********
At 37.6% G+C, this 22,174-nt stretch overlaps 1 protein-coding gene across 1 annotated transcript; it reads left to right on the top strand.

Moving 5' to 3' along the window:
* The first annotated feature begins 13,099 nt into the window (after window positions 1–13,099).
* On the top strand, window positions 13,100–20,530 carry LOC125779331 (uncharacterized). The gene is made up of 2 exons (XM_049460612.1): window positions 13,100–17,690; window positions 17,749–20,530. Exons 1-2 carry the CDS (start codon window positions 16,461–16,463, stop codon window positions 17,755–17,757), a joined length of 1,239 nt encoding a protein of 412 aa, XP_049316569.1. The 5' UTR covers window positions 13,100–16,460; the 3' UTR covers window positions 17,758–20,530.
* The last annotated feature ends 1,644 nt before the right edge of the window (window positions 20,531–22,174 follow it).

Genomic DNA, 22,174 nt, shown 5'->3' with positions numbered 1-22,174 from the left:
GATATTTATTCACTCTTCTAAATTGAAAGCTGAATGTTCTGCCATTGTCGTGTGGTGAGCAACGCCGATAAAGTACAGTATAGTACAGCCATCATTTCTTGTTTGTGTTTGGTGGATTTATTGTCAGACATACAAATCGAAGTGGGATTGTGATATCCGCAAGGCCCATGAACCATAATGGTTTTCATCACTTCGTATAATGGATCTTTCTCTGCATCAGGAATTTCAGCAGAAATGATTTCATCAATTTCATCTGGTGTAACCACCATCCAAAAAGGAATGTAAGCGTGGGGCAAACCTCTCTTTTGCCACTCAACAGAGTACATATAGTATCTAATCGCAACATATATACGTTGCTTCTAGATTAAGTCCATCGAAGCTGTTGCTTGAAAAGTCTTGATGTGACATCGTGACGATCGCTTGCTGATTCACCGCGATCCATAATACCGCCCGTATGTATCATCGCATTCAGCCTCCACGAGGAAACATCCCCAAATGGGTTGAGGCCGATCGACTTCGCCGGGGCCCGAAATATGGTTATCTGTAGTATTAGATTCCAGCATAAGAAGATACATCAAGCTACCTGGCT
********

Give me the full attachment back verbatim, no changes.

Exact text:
At 37.6% G+C, this 22,174-nt stretch overlaps 1 protein-coding gene across 1 annotated transcript; it reads left to right on the top strand.

Moving 5' to 3' along the window:
* The first annotated feature begins 13,099 nt into the window (after window positions 1–13,099).
* On the top strand, window positions 13,100–20,530 carry LOC125779331 (uncharacterized). The gene is made up of 2 exons (XM_049460612.1): window positions 13,100–17,690; window positions 17,749–20,530. Exons 1-2 carry the CDS (start codon window positions 16,461–16,463, stop codon window positions 17,755–17,757), a joined length of 1,239 nt encoding a protein of 412 aa, XP_049316569.1. The 5' UTR covers window positions 13,100–16,460; the 3' UTR covers window positions 17,758–20,530.
* The last annotated feature ends 1,644 nt before the right edge of the window (window positions 20,531–22,174 follow it).

Genomic DNA, 22,174 nt, shown 5'->3' with positions numbered 1-22,174 from the left:
GATATTTATTCACTCTTCTAAATTGAAAGCTGAATGTTCTGCCATTGTCGTGTGGTGAGCAACGCCGATAAAGTACAGTATAGTACAGCCATCATTTCTTGTTTGTGTTTGGTGGATTTATTGTCAGACATACAAATCGAAGTGGGATTGTGATATCCGCAAGGCCCATGAACCATAATGGTTTTCATCACTTCGTATAATGGATCTTTCTCTGCATCAGGAATTTCAGCAGAAATGATTTCATCAATTTCATCTGGTGTAACCACCATCCAAAAAGGAATGTAAGCGTGGGGCAAACCTCTCTTTTGCCACTCAACAGAGTACATATAGTATCTAATCGCAACATATATACGTTGCTTCTAGATTAAGTCCATCGAAGCTGTTGCTTGAAAAGTCTTGATGTGACATCGTGACGATCGCTTGCTGATTCACCGCGATCCATAATACCGCCCGTATGTATCATCGCATTCAGCCTCCACGAGGAAACATCCCCAAATGGGTTGAGGCCGATCGACTTCGCCGGGGCCCGAAATATGGTTATCTGTAGTATTAGATTCCAGCATAAGAAGATACATCAAGCTACCTGGCT